An Uber driver in South Florida was given a hefty ticket for violating a county ordinance that speaks less to how she handles her vehicle than other skills.
Cell phone footage obtained exclusively by NBC 6 sister station Telemundo 51 captured Carmen Echevarria, getting a $250 ticket from a Miami-Dade Police officer outside Miami International Airport. Her violation? Not being able to speak English correctly.
"I felt discriminated against," Echevarria told the station in Spanish. "I asked the (passenger sitting in her car) ‘Can you please help translate what she is saying?’ Then she asked why, if I was an Uber driver, I didn’t speak English."
In May 2016, Miami-Dade County issued a memorandum with rules for transportation network drivers – with one of the requirements being "able to communicate in the English language."
"I told her ‘so sorry, a little English’ then she called the inspector who also confronted me and told me in order to be an Uber driver I need it to speak English”.
Miami-Dade Department of Transportation Public Relations Officer Karla Damian issued a statement attempting to clarify the rule.
"The Code doesn’t require the driver to be ‘proficient’ in the English language, but the driver should have some knowledge of the English language in order to communicate with a passenger in case of an emergency or to receive and understand basic directions from the passenger(s)," Damian wrote.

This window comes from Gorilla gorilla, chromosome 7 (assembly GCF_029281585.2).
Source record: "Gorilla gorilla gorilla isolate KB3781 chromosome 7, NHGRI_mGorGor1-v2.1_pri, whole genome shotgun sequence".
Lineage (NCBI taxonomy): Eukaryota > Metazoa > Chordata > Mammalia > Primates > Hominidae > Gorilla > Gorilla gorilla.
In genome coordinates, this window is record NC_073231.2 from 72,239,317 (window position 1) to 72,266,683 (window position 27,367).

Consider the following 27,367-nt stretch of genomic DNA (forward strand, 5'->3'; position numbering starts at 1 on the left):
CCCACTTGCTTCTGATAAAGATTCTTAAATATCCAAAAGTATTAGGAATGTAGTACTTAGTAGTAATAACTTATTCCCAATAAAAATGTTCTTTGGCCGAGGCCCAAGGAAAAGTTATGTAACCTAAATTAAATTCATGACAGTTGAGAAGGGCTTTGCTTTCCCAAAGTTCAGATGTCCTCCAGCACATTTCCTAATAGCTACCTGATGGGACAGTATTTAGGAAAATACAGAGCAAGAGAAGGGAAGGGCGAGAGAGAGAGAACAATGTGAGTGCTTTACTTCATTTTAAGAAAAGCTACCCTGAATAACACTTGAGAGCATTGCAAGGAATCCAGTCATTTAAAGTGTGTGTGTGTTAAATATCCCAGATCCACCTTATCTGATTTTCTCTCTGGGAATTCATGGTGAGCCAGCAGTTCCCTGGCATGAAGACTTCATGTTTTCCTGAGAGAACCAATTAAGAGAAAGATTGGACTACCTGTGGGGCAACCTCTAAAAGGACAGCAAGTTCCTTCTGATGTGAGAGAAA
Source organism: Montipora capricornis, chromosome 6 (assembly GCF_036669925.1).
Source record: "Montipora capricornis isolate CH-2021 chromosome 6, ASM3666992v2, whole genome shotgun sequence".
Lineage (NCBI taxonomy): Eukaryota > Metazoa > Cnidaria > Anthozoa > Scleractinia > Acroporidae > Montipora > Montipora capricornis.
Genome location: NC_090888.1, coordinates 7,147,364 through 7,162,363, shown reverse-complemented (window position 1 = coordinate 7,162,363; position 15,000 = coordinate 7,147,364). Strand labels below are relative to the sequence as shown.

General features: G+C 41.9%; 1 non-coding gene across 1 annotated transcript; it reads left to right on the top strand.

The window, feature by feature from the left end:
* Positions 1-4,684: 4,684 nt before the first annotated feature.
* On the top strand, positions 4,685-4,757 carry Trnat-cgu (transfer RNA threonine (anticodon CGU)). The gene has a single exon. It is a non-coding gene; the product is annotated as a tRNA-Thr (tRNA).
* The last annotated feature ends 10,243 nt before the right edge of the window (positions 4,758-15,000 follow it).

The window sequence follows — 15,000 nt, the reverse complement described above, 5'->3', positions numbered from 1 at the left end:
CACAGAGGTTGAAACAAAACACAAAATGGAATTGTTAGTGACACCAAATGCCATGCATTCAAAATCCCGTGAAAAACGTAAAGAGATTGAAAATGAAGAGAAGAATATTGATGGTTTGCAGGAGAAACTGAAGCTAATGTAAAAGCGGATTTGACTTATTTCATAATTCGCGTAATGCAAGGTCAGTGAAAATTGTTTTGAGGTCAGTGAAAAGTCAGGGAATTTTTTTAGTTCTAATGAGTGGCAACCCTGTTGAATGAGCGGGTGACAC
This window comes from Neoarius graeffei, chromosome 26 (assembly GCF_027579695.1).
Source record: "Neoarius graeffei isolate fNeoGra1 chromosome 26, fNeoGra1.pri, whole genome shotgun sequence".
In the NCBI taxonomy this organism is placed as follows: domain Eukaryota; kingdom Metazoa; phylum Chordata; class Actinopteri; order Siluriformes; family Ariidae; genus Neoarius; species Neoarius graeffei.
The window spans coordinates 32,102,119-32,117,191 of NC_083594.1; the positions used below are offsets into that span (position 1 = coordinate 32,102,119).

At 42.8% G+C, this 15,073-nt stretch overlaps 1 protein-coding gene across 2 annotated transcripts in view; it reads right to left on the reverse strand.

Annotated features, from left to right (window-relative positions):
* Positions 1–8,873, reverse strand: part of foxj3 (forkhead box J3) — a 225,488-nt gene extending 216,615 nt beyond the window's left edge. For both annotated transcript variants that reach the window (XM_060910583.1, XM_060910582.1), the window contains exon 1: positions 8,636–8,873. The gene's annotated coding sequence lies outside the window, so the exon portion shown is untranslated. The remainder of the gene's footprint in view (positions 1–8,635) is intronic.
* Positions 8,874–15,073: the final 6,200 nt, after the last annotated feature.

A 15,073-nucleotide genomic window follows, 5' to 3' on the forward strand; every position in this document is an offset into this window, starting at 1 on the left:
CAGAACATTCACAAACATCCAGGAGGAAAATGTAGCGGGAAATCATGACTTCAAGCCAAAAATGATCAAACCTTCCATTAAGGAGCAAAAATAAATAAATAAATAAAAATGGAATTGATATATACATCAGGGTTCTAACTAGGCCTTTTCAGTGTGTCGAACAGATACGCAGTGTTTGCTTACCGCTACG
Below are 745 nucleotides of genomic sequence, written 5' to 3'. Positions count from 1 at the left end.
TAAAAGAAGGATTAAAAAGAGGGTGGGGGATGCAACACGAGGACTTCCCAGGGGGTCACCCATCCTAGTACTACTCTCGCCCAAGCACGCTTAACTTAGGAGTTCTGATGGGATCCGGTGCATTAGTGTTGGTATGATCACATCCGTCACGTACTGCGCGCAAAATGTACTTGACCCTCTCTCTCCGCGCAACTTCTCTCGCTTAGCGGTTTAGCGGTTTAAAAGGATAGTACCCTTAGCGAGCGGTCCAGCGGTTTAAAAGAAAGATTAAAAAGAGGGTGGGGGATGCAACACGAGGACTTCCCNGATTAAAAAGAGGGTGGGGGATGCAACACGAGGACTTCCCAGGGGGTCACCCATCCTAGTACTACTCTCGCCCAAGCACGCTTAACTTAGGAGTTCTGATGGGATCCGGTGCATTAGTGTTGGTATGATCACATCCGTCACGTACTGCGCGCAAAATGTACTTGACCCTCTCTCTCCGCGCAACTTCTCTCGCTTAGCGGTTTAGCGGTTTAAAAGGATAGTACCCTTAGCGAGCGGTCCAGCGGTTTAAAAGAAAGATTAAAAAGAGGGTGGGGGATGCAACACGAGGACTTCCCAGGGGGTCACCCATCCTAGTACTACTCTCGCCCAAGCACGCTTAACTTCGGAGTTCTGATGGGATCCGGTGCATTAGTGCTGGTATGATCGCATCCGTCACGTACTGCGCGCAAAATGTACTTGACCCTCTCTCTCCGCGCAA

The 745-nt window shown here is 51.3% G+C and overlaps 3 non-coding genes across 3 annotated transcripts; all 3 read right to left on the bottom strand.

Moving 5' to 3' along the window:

A spokesman for the office of Miami-Dade Mayor Carlos Gimenez said usually warnings are given instead of citations.
It does seem like she could communicate in the English language and take directions so it's unfortunate that a fine was issued," said Mike Hernandez, the mayor's communications director. "The county can work with this driver and with Uber to address this situation."
Last month, Florida Gov. Rick Scott signed into law CS/HB 221, which overrides local laws like the English requirement across the state and also spells out insurance and background check requirements for ride-sharing companies.
Uber spokesman Javi Correoso sent a statement to NBC 6 saying the company is "proud of the diversity of driver partners in the South Florida market." Correoso went on to say that until statewide regulations go into effect on July 1, Uber asks all driver partners in the state to follow all applicable local laws and regulations.
The current language requirement for drivers in Miami is not listed on the Uber website for the area. Correoso said the memo law for Miami-Dade County is "very vague and difficult to enforce" and is not listed on their website because drivers are asked to follow all laws and regulations when they sign up.
Correoso said all paperwork given to drivers on applications is in English. He also said some fines for Uber drivers have been paid in the past by the company, but could not confirm if they would pay for Echevarria's fine.